Internet Shakespeare Editions


Overacting parodied

An actor "sawing the air."
From Inigo Jones and Ben Jonson (1853).
University of Victoria Library.

Shakespeare parodies the excesses of the old drama in the "play within the play" of A Midsummer Night's Dream, where Duke Theseus comments on the ineptitude of Bottom's performance as Pyramus*: "This passion -- and the death of a dear friend -- would go near to make a man look sad." (5. 1. 286-7).

It is true, nonetheless, that the plot of "Pyramus and Thisbe" is very similar to that of the tragedy Romeo and Juliet, written at about the same time.

Listen to Duke Theseus on the power of the imagination.*


  1. The passion of Pyramus

    Approach ye Furies fell!
    O Fates, come, come
    Cut thread and thrum;
    Quail, crush, conclude, and quell. . .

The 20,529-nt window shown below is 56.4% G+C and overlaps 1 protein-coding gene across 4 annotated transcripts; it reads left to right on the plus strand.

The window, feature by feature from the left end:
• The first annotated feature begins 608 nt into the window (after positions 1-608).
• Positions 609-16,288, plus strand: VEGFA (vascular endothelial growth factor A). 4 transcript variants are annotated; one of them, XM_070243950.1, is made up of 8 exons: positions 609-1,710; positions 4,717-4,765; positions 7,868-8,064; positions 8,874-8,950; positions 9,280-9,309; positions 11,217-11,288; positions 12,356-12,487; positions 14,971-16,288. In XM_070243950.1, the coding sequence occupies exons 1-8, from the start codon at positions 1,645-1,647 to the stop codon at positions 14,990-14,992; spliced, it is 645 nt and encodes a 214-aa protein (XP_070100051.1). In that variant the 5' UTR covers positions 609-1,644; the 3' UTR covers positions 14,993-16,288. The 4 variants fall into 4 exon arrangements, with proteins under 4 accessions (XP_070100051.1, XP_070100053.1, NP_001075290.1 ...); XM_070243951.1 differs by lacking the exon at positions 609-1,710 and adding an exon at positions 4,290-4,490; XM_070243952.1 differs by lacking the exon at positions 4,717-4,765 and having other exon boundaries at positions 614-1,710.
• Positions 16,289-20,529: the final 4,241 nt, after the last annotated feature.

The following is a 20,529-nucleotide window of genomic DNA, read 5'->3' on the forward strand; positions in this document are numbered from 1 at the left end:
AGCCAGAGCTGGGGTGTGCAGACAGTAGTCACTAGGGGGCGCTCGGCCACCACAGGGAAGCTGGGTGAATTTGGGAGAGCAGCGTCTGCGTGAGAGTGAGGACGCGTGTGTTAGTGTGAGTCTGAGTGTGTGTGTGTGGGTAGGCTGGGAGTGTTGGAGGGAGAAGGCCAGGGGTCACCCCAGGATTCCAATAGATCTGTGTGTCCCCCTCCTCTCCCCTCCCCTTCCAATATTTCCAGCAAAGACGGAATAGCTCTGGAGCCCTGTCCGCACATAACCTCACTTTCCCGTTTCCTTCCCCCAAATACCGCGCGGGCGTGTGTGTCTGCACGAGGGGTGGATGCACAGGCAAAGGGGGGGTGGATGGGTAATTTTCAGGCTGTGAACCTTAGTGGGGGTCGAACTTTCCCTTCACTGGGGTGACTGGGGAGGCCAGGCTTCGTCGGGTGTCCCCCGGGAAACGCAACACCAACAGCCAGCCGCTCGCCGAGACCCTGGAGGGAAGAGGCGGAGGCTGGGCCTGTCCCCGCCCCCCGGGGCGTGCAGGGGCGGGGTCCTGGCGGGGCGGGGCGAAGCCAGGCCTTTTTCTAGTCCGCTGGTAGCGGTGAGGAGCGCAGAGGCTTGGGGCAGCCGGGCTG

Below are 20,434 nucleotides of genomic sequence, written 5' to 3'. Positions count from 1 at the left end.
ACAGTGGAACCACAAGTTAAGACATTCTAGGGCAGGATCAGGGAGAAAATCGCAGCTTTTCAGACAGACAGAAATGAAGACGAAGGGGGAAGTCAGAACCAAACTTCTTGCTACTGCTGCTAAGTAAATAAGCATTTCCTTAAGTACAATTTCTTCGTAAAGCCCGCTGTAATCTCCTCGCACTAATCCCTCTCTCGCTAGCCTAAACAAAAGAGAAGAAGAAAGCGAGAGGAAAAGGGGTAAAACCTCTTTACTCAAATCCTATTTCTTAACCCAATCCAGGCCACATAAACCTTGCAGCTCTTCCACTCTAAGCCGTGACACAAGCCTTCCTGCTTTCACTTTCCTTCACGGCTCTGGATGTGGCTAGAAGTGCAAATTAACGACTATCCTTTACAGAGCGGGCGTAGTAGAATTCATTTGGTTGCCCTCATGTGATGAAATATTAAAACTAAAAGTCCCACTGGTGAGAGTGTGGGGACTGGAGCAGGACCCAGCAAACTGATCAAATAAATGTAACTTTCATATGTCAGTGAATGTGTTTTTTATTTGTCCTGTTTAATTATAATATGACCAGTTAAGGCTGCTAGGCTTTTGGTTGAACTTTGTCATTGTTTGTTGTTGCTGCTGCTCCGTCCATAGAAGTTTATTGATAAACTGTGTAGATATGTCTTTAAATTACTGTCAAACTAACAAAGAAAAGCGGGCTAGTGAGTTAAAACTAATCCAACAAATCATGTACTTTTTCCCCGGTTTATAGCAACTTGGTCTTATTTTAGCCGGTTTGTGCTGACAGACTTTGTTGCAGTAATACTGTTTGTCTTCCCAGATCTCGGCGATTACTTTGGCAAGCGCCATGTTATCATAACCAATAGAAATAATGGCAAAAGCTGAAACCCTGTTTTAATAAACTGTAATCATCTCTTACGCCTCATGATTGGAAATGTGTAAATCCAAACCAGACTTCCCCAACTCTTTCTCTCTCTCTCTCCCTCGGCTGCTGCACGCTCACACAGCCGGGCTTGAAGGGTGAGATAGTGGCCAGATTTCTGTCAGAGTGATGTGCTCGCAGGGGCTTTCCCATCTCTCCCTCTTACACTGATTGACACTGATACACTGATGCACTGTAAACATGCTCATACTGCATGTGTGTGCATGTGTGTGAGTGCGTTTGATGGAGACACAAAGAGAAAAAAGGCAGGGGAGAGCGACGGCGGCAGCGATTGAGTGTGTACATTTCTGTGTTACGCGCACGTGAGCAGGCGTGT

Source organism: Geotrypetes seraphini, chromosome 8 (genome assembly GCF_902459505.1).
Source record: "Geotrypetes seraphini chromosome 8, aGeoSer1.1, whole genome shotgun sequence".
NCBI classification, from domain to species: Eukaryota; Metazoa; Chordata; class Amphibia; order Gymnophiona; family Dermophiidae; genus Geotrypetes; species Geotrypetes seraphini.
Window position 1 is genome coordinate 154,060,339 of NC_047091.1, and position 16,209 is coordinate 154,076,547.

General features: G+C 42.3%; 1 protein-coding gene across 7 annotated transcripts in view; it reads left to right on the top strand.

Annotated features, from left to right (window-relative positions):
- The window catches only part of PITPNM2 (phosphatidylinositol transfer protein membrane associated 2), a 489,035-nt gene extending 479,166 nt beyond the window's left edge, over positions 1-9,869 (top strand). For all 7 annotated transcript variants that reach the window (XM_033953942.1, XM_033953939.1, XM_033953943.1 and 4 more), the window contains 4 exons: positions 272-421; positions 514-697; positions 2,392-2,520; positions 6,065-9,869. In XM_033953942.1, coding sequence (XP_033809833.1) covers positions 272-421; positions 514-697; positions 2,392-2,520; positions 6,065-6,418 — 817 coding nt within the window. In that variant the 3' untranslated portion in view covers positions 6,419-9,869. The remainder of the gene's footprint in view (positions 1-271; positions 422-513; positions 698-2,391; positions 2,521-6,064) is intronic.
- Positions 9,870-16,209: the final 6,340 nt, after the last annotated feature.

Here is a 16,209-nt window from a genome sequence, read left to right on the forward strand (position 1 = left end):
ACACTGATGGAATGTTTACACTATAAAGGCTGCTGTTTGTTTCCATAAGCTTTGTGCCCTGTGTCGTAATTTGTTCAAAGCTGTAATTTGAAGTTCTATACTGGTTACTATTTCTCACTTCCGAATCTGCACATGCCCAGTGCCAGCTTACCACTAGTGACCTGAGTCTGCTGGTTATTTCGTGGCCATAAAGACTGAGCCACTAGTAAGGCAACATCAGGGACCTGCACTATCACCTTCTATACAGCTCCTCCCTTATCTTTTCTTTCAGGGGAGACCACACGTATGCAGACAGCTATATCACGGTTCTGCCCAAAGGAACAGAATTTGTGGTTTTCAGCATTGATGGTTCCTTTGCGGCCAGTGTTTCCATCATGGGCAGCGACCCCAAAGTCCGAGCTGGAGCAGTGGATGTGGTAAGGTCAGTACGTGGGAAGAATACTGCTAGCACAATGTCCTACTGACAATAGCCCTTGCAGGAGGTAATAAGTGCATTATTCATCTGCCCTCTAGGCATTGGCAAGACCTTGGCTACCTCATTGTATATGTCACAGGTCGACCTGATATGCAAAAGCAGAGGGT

[Read this line aloud to feel the full force of the fine alliterative fancy.]
    Thus die I, thus, thus, thus.
    Now am I dead.
    Now am I fled;
    My soul is in the sky.
    Tongue lose thy light;
    Moon take thy flight.
    Now die, die, die, die, die.
    (A Midsummer Night's Dream, 5. 1. 282-304)

    Pyramus probably dies as dramatically as the stage direction in Cambyses directs: "here let him quake and stir."

  2. Imagination

    Duke Theseus' impassioned comments on imagination (read here in a reconstruction of Shakespeare's dialect) sound rather like the confession of a poet on the "madness" that overtakes him. (See 5.1.8-22.)P>